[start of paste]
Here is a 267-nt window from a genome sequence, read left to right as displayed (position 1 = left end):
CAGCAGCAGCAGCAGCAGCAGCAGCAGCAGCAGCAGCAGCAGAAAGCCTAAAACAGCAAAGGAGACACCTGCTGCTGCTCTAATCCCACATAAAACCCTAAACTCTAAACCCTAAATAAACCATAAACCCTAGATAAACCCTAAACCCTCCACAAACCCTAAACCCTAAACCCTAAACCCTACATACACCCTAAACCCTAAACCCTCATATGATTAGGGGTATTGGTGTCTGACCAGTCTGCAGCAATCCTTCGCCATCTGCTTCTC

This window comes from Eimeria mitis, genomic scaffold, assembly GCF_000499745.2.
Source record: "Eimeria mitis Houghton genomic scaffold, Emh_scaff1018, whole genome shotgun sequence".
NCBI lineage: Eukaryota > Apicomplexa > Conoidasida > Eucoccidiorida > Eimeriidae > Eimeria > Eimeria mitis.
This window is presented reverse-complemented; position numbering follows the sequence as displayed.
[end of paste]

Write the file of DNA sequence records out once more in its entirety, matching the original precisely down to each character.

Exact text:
Here is a 267-nt window from a genome sequence, read left to right as displayed (position 1 = left end):
CAGCAGCAGCAGCAGCAGCAGCAGCAGCAGCAGCAGCAGCAGAAAGCCTAAAACAGCAAAGGAGACACCTGCTGCTGCTCTAATCCCACATAAAACCCTAAACTCTAAACCCTAAATAAACCATAAACCCTAGATAAACCCTAAACCCTCCACAAACCCTAAACCCTAAACCCTAAACCCTACATACACCCTAAACCCTAAACCCTCATATGATTAGGGGTATTGGTGTCTGACCAGTCTGCAGCAATCCTTCGCCATCTGCTTCTC

This window comes from Eimeria mitis, genomic scaffold, assembly GCF_000499745.2.
Source record: "Eimeria mitis Houghton genomic scaffold, Emh_scaff1018, whole genome shotgun sequence".
NCBI lineage: Eukaryota > Apicomplexa > Conoidasida > Eucoccidiorida > Eimeriidae > Eimeria > Eimeria mitis.
This window is presented reverse-complemented; position numbering follows the sequence as displayed.